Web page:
Is the momentum of a volcano's high-velocity ejecta mostly due to expanding gas?

When I was very young I was always amazed that water didn't come shooting up out of the first ice-fishing hole of the season, due to the weight of all the ice. It doesn't, because the weight of the same volume of liquid water would be even heavier. Ice floats, and the thicker the ice, the lower the level of water sits down inside the hole.

There is no additional hydrostatic pressure in the water beyond that due to gravity, because if there were, the ice would have been slowly pushed up to a new equilibrium position fairly quickly.

If I extended this thinking to volcanism, I'd wonder why volcanos can sometimes have high velocity ejecta, and also build cones from liquid that rise high above the local surface. I am guessing that the height of the cone represents effects due to hydrostatic pressure beyond that due to the weight of material above (rock being less flexible than ice) but the high speed ejecta that falls far from the cone is accelerated by gas coming out of solution.

Is the momentum of a volcano's high-velocity ejecta mostly due to expanding gas?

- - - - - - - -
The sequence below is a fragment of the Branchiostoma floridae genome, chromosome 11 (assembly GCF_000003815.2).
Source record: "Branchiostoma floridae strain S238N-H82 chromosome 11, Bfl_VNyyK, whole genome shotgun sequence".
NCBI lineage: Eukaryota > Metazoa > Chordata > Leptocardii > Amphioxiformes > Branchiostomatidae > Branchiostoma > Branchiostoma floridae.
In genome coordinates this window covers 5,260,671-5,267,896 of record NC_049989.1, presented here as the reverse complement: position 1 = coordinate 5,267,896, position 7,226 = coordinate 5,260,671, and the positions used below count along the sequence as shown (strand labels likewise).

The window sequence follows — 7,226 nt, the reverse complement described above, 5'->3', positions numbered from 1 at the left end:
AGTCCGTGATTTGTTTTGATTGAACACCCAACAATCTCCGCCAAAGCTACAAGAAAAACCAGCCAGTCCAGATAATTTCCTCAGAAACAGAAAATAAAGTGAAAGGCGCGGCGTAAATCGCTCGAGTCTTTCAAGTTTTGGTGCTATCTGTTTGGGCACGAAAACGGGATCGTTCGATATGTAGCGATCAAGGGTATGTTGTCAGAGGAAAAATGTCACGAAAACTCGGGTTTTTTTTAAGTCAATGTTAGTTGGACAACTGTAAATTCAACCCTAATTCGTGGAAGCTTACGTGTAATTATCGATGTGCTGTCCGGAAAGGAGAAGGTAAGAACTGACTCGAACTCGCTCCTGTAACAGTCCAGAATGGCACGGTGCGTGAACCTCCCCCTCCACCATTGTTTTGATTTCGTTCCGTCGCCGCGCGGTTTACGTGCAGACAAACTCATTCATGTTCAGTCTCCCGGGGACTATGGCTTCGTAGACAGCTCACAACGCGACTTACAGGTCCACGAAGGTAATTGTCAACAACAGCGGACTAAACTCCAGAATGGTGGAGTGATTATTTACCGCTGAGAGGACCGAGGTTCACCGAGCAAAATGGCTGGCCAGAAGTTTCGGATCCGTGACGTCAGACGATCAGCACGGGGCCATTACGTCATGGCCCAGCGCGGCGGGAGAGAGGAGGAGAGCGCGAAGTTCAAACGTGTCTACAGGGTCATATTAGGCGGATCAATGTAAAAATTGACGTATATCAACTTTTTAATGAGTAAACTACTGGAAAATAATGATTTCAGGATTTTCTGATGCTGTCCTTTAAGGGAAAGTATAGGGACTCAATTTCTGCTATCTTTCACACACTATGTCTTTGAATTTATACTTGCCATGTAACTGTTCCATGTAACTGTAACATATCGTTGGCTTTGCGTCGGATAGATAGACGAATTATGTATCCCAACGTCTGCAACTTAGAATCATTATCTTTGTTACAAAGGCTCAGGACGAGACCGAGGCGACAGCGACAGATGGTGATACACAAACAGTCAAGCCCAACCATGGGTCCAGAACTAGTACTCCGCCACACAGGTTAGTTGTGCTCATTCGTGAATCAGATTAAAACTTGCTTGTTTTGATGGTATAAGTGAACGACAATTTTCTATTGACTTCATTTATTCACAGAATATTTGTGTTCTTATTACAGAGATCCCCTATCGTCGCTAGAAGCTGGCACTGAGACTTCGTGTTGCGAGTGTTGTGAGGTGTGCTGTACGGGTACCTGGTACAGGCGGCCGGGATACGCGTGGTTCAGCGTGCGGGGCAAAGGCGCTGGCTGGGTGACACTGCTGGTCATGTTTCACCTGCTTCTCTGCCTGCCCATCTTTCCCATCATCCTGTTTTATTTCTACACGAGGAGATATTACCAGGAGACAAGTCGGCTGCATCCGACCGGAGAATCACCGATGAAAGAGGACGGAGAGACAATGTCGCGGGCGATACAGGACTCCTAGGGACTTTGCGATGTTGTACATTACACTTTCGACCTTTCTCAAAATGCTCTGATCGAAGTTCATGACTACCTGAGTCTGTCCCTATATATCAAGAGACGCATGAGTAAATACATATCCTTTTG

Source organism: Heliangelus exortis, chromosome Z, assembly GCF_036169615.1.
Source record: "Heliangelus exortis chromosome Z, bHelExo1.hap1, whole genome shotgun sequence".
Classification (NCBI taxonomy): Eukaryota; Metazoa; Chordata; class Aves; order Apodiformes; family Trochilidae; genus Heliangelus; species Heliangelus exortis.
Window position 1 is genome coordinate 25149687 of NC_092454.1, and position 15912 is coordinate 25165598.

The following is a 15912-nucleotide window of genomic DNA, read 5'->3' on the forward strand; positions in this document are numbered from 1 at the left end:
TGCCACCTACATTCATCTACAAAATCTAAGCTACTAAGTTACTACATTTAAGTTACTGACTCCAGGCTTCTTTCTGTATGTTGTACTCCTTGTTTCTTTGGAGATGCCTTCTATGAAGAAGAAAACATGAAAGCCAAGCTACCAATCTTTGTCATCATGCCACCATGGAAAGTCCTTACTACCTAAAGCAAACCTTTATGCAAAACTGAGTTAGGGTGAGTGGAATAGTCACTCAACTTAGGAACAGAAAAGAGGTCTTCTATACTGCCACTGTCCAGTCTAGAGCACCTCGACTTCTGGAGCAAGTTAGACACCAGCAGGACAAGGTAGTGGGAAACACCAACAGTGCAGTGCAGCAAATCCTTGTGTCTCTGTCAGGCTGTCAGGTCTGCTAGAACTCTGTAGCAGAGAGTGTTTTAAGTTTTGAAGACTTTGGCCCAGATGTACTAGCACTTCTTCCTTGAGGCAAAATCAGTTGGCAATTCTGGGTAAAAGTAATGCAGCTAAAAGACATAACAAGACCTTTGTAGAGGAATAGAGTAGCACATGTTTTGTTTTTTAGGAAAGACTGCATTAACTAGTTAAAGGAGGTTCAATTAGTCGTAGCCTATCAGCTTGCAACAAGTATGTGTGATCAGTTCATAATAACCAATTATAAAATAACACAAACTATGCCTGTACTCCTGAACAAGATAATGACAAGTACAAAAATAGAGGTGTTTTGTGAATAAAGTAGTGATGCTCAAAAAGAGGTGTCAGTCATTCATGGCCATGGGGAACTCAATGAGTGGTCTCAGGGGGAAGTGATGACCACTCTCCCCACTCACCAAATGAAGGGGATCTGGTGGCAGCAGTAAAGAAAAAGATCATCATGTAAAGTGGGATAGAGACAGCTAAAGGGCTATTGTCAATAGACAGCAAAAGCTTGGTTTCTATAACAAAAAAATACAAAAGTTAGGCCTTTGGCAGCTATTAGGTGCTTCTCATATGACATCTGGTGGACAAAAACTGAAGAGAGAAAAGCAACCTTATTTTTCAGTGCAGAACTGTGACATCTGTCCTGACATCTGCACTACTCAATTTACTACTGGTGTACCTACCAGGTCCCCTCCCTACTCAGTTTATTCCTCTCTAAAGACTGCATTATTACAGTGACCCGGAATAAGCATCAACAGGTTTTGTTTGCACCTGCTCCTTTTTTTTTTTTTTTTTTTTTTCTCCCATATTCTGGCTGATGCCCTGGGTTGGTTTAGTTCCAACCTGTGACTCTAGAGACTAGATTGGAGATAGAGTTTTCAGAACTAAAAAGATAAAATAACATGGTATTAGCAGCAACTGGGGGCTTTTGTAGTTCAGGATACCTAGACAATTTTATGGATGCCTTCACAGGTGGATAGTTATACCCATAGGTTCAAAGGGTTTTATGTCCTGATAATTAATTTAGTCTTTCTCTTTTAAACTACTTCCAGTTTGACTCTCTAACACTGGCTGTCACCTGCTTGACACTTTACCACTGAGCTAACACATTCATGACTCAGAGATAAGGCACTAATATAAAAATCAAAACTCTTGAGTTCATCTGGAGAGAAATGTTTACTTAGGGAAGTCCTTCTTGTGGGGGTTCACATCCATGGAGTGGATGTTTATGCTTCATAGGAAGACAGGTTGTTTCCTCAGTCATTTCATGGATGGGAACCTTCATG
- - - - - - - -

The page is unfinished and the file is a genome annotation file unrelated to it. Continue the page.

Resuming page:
above: Example of an ice-fishing hole, from here.

The ejecta and their momentum appear to be entirely the product of the dissolved gasses in magma, according to this page on Physicochemical Controls on Eruption Style on the How Volcanoes Work pages of the Geology Department of San Diego State University:

The amount of dissolved gas in the magma provides the driving force for explosive eruptions. The viscosity of the magma, however, is also an important factor in determining whether an eruption will be explosive or nonexplosive. A low-viscosity magma, like basalt, will allow the escaping gases to migrate rapidly through the magma and escape to the surface. However, if the magma is viscous, like rhyolite, its high polymerization will impede the upward mobility of the gas bubbles. As gas continues to exsolve from the viscous melt, the bubbles will be prevented from rapid escape, thus increasing the overall pressure on the magma column until the gas ejects explosively from the volcano. As a general rule, therefore, nonexplosive eruptions are typical of basaltic-to-andesitic magmas which have low viscosities and low gas contents, whereas explosive eruptions are typical of andesitic-to-rhyolitic magmas which have high viscosities and high gas contents.

A similar description is offered by Stephen A. Nelson, associate professor in the Department of Earth & Environmental Sciences at Tulane University:

At depth in the Earth nearly all magmas contain gas dissolved in the liquid, but the gas forms a separate vapor phase when pressure is decreased as magma rises toward the surface of the Earth. This is similar to carbonated beverages which are bottled at high pressure. The high pressure keeps the gas in solution in the liquid, but when pressure is decreased, like when you open the can or bottle, the gas comes out of solution and forms a separate gas phase that you see as bubbles. Gas gives magmas their explosive character, because volume of gas expands as pressure is reduced.